Our economy is in the midst of a grand shift toward the Hollywood model. More of us will see our working lives structured around short-term, project-based teams rather than long-term, open-ended jobs. There are many reasons this change is happening right now, but perhaps the best way to understand it is that we have reached the end of a hundred-year fluke, an odd moment in economic history that was dominated by big businesses offering essentially identical products. Competition came largely by focusing on the cost side, through making production cheaper and more efficient; this process required businesses to invest tremendous amounts in physical capital — machines and factories — and then to populate those factories with workers who performed routine activities. Nonmanufacturing corporations followed a similar model: Think of all those office towers filled with clerical staff or accountants or lawyers. That system began to fray in the United States during the 1960s, first in manufacturing, with the economic rise of Germany and Japan. It was then ripped apart by Chinese competition during the 2000s. Enter the Hollywood model, which is far more adaptable. Each new team can be assembled based on the specific needs of that moment and with a limited financial commitment.
For most of human history, people haven’t believed that the world changes very much, or that change is ever very good. Stability and security have been the ideals. News used to spread slowly, technology hardly evolved, few people ever travelled and trades were handed down from generation to generation.
But today, all that has changed. Most people regard profound, widespread and frequent change as inescapable and a good thing too. Change is now strongly associated with progress. A dominant picture has evolved of what the properly modern person is supposed to be like: someone who not only accepts change but who seeks it out, embraces it, drives it. When Steve Jobs wanted to convince John Sculley, president of Pepsi-Cola, to become CEO of the (then) much smaller Apple – he is reported as having asked him: ‘Do you want to sell sugared water for the rest of your life? Or do you want to come with me and change the world?’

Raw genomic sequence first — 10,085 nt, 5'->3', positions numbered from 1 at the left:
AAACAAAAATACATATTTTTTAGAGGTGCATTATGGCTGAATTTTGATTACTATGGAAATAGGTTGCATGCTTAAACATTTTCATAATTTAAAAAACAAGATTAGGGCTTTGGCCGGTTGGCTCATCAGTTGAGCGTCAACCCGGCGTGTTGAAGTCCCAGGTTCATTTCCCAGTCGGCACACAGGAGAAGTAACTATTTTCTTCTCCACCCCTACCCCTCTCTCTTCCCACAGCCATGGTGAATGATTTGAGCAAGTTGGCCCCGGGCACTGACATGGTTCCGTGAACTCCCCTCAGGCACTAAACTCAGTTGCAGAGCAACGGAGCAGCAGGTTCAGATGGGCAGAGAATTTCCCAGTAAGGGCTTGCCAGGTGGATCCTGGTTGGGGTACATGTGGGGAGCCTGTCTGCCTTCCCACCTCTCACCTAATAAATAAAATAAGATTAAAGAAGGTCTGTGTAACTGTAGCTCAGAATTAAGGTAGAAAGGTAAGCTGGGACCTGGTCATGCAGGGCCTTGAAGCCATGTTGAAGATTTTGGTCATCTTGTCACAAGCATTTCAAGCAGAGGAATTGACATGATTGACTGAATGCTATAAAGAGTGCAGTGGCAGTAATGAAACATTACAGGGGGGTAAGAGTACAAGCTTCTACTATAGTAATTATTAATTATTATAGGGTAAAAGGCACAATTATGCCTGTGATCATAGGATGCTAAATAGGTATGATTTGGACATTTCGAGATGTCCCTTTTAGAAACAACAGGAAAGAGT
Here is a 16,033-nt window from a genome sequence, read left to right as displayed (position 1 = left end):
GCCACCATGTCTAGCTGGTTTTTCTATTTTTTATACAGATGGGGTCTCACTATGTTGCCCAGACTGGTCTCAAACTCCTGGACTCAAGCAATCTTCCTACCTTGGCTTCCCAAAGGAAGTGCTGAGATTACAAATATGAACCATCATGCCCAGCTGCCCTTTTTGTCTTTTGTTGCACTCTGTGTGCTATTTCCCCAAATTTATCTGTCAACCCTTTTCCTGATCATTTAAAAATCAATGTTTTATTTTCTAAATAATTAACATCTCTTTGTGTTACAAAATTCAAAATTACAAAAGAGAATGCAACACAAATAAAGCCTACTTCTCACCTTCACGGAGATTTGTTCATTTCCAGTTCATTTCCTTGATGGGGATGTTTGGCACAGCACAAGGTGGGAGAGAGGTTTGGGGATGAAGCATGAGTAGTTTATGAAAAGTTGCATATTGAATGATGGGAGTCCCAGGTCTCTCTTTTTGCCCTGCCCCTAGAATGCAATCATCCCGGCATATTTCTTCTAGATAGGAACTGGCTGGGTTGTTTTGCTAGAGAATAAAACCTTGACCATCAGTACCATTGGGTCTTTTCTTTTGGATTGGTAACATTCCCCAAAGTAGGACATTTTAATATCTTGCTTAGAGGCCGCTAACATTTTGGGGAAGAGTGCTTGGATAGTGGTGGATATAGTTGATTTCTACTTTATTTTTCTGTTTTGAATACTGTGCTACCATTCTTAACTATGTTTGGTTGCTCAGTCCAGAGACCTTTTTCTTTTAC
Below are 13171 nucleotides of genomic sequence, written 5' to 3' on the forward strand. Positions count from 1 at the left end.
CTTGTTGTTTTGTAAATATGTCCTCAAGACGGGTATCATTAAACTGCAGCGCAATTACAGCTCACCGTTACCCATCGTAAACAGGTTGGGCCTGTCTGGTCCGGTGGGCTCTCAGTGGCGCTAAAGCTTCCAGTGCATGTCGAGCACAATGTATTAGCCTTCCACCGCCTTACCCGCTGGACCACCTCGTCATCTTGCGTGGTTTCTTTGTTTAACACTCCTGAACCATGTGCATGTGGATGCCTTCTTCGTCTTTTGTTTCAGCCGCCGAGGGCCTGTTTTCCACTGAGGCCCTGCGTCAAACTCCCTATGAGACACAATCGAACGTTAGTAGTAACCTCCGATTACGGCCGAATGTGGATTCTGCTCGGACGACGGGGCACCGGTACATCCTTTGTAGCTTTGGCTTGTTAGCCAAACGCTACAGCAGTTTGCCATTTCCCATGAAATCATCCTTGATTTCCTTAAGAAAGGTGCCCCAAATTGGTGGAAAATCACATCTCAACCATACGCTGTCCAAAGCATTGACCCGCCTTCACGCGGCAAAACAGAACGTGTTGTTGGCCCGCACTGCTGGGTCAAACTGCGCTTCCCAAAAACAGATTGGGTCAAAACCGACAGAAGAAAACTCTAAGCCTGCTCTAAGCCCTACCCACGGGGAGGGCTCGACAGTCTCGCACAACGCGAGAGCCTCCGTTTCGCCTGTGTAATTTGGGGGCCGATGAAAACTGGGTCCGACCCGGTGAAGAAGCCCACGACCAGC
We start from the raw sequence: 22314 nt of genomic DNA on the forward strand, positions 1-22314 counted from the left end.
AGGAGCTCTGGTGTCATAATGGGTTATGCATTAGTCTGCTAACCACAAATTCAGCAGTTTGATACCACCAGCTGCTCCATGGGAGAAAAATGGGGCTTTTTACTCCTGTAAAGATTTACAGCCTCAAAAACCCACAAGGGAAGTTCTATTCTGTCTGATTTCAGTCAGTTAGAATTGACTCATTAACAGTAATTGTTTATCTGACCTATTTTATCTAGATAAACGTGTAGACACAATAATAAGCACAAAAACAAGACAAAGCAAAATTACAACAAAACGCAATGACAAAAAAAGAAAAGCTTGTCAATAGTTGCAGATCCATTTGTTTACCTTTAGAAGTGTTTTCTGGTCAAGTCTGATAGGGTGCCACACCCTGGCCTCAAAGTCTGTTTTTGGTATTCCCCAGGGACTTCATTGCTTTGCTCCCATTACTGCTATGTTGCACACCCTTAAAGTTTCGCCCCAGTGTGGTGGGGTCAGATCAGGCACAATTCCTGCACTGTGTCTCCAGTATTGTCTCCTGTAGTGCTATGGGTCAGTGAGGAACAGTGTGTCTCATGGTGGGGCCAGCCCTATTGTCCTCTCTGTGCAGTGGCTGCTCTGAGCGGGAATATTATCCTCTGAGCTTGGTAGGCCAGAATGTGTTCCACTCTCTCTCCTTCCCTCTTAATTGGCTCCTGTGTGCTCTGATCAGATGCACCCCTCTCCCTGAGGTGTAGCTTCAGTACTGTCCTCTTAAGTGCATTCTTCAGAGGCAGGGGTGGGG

The word ‘change’, in that famous phrase, has a powerful resonance. To change the world, Jobs seemed to be implying, is the most important, most admirable and most worthwhile thing a person can do with their life. And yet, the logical question – why is this change meant to be so important – does not get much of a look in.
I have a productivity trick that I didn’t know I had until I heard about it on a radio program. NPR did this interview with experts about boredom. iPhones and other forms of digital media were disrupting boredom, because people can occupy themselves all the time. You don’t have any more downtime—you go on your iPhone, look at email, or you’re playing video games. The fact of the matter is, that eats up really good creative time. I realize that when I’m sitting in a taxicab in traffic, or on my way to the airport, or waiting to get on a plane, or trapped in some other boring situation, that’s when I get the best ideas, because I’ve got nothing else interfering with it. I didn’t realized until I listened to that broadcast how important boredom is to me. I have to stop reading emails or being anywhere near the internet to be able to create.
A big reason we give up on projects is the perfectionist belief that it all has to be right on day one